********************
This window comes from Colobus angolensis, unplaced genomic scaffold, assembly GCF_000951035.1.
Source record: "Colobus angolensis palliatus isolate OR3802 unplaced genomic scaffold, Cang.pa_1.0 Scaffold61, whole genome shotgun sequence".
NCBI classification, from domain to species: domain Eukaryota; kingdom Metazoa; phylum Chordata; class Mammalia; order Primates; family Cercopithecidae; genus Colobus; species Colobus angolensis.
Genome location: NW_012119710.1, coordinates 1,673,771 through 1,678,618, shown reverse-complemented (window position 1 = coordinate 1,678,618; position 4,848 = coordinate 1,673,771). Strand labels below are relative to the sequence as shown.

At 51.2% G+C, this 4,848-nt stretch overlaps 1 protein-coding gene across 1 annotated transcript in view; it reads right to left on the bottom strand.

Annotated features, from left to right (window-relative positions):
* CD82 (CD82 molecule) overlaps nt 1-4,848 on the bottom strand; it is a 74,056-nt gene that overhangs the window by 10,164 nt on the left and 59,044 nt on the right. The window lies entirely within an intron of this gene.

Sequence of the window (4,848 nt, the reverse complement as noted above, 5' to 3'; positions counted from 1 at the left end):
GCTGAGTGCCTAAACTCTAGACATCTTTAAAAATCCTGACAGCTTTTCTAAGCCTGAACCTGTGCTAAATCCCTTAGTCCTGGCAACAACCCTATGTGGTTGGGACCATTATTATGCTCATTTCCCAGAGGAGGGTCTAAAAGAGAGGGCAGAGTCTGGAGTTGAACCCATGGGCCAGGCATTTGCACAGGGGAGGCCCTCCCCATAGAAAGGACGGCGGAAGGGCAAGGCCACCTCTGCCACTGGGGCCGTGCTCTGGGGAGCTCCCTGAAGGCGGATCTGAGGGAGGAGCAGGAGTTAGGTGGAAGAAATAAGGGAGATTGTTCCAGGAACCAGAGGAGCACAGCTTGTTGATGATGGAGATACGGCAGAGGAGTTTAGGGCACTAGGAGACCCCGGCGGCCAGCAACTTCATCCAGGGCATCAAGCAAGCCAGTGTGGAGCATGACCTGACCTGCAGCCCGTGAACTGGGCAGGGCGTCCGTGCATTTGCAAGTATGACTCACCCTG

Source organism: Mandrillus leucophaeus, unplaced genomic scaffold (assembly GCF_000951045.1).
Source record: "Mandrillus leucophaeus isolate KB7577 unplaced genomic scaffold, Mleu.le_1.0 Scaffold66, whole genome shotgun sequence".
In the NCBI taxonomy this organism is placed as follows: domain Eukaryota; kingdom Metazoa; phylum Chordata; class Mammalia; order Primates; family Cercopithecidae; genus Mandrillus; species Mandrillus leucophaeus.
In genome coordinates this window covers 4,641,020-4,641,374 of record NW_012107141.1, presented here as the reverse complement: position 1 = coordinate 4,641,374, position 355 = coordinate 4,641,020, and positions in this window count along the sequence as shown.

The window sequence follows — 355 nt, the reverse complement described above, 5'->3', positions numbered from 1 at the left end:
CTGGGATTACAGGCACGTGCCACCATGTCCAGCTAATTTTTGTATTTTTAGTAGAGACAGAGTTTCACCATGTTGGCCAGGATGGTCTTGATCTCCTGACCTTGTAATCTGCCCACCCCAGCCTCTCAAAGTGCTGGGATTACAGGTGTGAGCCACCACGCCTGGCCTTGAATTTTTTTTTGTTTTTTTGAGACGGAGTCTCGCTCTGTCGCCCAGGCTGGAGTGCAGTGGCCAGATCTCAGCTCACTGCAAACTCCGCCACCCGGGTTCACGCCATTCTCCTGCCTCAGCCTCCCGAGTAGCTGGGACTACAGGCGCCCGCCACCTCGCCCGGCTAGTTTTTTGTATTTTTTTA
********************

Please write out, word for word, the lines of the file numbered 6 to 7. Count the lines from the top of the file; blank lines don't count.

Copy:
Annotated features, from left to right (window-relative positions):
* CD82 (CD82 molecule) overlaps nt 1-4,848 on the bottom strand; it is a 74,056-nt gene that overhangs the window by 10,164 nt on the left and 59,044 nt on the right. The window lies entirely within an intron of this gene.